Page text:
The snowball Earth aftermath: Exploring the limits of continental weathering processes | INSTITUT DE PHYSIQUE DU GLOBE DE PARIS

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  The snowball Earth aftermath: Exploring the limits of continental weathering processes

Publication Type:

Journal Article

Source:

Earth and Planetary Science Letters, Volume 277, Issue 3-4, p.453-463 (2009)

ISBN:

0012-821X

Accession Number:

ISI:000263208800017

URL:

http://www.sciencedirect.com/science/article/pii/S0012821X08007176

Keywords:

UMR 7154 ; Paléomagnétisme ; snowball Earth; greenhouse; cap dolostones; weathering; modelling

Abstract:

Carbonates capping Neoproterozoic glacial deposits contain peculiar sedimentological features and geochemical anomalies ascribed to extraordinary environmental conditions in the snowball Earth aftermath. It is commonly assumed that post-snowball climate dominated by CO2 partial pressures several hundred times greater than modern levels, would be characterized by extreme temperatures, a vigorous hydrological cycle, and associated high continental weathering rates. However, the climate in the aftermath of a global glaciation has never been rigorously modelled. Here, we use a hierarchy of numerical models, from an atmospheric general circulation model to a mechanistic model describing continental weathering processes, to explore characteristics of the Earth system during the supergreenhouse climate following a snowball glaciation. These models suggest that the hydrological cycle intensifies only moderately in response to the elevated greenhouse. Indeed, constraints imposed by the surface energy budget sharply limit global mean evaporation once the temperature has warmed sufficiently that the evaporation approaches the total absorbed solar radiation. Even at 400 times the present day pressure of atmospheric CO2, continental runoff is only 1.2 times the modern runoff. Under these conditions and accounting for the grinding of the continental surface by the ice sheet during the snowball event, the simulated maximum discharge of dissolved elements from continental weathering into the ocean is approximately 10 times greater than the modern flux. Consequently, it takes millions of years for the silicate weathering cycle to reduce CO2 levels to background Neoproterozoic levels. Regarding the origin of the cap dolostones, we show that continental weathering alone does not supply enough cations during the snowball melting phase to account for their observed volume. (C) 2008 Elsevier B.V. All rights reserved.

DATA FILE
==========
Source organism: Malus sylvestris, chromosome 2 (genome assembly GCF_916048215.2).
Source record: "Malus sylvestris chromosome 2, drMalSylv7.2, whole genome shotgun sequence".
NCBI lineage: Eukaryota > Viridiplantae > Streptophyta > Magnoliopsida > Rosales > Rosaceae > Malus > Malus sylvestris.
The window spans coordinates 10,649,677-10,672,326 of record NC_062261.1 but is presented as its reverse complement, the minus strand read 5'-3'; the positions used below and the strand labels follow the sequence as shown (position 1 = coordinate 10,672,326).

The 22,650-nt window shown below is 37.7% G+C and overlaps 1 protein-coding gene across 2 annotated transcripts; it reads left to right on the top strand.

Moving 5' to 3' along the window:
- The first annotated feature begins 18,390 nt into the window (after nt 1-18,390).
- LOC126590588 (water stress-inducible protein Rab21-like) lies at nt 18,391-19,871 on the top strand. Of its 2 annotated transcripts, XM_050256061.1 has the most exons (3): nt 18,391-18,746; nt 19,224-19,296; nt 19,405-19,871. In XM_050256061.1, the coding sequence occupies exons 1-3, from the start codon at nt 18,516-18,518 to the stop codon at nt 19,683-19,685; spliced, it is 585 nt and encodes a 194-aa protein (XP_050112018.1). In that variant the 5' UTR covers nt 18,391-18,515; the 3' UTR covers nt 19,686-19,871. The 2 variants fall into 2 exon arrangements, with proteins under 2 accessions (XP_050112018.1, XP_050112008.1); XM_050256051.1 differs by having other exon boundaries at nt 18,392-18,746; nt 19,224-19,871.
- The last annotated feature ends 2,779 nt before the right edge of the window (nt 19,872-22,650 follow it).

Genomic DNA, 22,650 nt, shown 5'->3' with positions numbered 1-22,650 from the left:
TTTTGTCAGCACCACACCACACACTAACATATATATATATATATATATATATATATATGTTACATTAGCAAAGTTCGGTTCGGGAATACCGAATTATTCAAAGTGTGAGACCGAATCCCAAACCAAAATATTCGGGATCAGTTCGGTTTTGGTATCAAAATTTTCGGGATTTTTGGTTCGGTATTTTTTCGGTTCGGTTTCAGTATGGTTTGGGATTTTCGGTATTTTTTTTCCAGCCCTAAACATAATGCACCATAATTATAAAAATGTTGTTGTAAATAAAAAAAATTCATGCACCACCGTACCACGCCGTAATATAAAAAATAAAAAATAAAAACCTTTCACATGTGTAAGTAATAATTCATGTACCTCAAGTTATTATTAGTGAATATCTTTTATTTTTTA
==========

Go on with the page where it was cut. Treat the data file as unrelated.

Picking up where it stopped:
Notes:

Le Hir, Guillaume Donnadieu, Yannick Godderis, Yves Pierrehumbert, Raymond T. Halverson, Galen R. Macouin, Melina Nedelec, Anne Ramstein, Gilles